Gypsy ways update 7 covers our time in Asturias, the beautiful central part of the north coast of Spain. To the west of Asturias is Galicia and the pilgrimage destination of Santiago de Compostela. To the east is Santander, Bilbao, San Sebastian, and Basque country. But in between, roughly centered around the city of Oviedo, is the lovely province of Asturias.
Many people envision Spain as being dry and hot. While parts are like that, Asturias is part of what they call “Green Spain.” It has beautiful ocean beaches that quickly sweep up into magnificent mountain scenery. It’s climate is wetter and cooler than most of the rest of Spain, and that makes it a great place to be for the hot summer months.
[La puerta a la melancolía, by O.M.A via Flickr]
In this photo, the village looks bigger than it really was. If you consider that at least half of the roofs seen are for barns and other structures, the village probably consisted of not more than 30 houses.
We had lots of friends roaming around – cats, dogs, chickens, horses, cows, a goat, and these noisy but cute donkeys:
Just above Carrea is the tiny Santuario de Nuestra Señora del Cébrano, and we happened to be there for their annual procession.
The bread and flowers that are on the poles are auctioned off along with other items later in the afternoon and the proceeds go to support the Sanctuary throughout the year. In the background, you can see the bouncy castle for the kids. What you can’t see is that behind the sanctuary to the left, there is an enormous bar tent. As is typical of events in all of Spain, the party for this event went until the wee hours of the next morning – we heard the band shut down at about 1:00 AM, and the party sounds finally died down at about 3:00.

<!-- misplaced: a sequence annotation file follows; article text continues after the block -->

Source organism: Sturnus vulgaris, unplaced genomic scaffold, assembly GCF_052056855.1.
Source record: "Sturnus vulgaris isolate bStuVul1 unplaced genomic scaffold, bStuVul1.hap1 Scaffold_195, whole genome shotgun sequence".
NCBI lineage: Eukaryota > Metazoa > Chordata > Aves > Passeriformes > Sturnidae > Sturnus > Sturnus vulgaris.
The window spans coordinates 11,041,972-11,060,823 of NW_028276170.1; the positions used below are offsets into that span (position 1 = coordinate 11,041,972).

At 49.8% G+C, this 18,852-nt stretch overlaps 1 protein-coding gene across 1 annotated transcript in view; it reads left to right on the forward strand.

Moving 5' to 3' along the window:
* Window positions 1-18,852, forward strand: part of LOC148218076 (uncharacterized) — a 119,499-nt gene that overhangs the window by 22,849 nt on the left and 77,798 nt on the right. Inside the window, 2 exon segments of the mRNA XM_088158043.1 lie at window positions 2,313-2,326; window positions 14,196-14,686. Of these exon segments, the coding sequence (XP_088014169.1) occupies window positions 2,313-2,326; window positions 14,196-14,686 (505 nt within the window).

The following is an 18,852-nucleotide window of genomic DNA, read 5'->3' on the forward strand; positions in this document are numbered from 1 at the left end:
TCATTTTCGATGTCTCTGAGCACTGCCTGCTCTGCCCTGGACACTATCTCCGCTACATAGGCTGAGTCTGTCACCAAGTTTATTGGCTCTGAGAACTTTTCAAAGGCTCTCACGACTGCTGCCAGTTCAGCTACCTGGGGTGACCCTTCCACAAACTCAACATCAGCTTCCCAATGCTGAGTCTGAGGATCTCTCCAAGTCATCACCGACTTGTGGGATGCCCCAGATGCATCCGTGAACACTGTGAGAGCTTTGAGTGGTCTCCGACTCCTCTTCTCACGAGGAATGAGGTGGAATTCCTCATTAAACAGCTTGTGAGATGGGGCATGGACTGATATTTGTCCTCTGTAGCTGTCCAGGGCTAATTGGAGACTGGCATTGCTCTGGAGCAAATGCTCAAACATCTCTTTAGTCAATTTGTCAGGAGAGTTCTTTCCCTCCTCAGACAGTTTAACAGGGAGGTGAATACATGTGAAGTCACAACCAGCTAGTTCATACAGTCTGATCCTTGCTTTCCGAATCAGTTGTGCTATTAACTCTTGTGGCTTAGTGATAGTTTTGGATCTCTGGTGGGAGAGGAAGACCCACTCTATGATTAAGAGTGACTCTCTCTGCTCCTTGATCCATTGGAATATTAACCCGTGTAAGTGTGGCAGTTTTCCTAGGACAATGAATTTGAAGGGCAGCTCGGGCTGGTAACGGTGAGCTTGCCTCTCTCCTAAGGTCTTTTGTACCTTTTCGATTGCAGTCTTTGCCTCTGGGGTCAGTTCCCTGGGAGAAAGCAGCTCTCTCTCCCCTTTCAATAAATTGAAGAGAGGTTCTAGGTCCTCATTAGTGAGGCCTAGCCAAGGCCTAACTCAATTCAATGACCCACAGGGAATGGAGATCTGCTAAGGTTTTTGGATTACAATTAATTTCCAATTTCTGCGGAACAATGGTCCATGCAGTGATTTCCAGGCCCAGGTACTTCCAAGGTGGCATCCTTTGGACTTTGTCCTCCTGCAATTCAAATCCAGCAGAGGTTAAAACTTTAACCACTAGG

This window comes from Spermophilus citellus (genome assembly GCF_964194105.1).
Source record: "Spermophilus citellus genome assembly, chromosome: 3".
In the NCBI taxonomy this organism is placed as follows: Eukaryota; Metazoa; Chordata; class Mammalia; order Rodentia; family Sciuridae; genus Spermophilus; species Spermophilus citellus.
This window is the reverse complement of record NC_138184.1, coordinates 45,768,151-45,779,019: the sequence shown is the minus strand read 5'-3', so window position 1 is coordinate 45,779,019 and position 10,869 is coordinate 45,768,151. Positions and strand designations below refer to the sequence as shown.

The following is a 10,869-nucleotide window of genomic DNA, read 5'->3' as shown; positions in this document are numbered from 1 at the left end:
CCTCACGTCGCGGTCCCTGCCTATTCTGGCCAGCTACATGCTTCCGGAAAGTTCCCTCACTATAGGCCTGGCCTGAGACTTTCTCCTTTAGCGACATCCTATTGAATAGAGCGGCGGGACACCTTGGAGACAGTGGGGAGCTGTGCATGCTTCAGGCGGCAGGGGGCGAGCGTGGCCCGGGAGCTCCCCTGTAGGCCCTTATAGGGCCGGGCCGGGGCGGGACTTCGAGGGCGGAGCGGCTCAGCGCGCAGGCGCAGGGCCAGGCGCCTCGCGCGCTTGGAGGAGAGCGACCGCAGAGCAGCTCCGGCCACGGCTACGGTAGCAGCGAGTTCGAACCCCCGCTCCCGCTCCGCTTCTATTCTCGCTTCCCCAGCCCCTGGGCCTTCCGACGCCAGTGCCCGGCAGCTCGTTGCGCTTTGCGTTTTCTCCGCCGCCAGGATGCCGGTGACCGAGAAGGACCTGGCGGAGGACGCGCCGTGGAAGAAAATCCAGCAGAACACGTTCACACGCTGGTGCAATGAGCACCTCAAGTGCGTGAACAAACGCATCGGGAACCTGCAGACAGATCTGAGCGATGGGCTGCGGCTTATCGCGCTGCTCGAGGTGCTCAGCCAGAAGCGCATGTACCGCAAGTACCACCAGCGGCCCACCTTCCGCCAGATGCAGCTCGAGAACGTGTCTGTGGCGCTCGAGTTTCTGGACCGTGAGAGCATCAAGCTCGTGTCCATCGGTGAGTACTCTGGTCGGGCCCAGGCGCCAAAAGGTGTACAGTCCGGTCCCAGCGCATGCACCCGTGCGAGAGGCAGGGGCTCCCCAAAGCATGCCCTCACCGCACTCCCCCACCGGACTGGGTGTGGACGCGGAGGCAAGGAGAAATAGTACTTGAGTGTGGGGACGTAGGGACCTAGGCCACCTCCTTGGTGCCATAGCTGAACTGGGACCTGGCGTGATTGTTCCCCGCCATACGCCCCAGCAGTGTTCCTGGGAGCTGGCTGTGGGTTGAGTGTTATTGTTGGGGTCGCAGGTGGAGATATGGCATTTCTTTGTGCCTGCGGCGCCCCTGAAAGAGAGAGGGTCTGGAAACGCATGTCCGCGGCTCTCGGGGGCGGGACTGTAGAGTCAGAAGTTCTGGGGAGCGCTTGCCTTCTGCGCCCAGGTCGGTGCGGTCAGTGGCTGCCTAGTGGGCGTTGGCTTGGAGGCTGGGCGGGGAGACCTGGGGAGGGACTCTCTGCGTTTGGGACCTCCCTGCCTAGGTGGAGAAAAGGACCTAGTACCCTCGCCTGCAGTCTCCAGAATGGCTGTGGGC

For me, the most beautiful scenery along the Asturian coast are the places where the land meets the sea most dramatically.I took the above photo on a day with calm seas… however when the seas are rolling, this area gets pretty interesting. Over time, the ocean has carved tunnels of different sizes up through the rock to the surface. These holes are called “bufones.”
On a calm day, you will hear the wind rushing through the fissures and it sounds like the ground is breathing (pretty creepy, actually). You might see a little water vapor once in a while. But then there are days like this:
The video gives a much better sense of the scale of the cliffs and the people on top of them. It’s awe inspiring!
Like all areas of Spain, the Asturians are extremely proud of their land, their culture, and their food. While their meat and fish are superb, I enjoy their Fabada Asturiana immensely. It’s a delicious mix of beans, spices, sausages and meats that you won’t find anywhere else.
And then there’s the sidra. The climate of Asturias is much better suited for growing apples rather than grapes, so instead of drinking wine, you drink sidra (cider). Ah, but you don’t just pour it into a glass and drink it slowly like a beer… you want it to get some bubbles in it first. This is the way…
They pour about an inch of sidra at a time, and you drink it right away. If you don’t drink it fast enough, it will oxidize too much and be spoiled. Most bars have buckets or drains to pour off the extra. You could study the whole culture that revolves around sidra for years!
The next update will cover a bit more of Spain, and then our travels back north through France and the UK as we start our way back home.
(Here’s a link to the previous Update 6)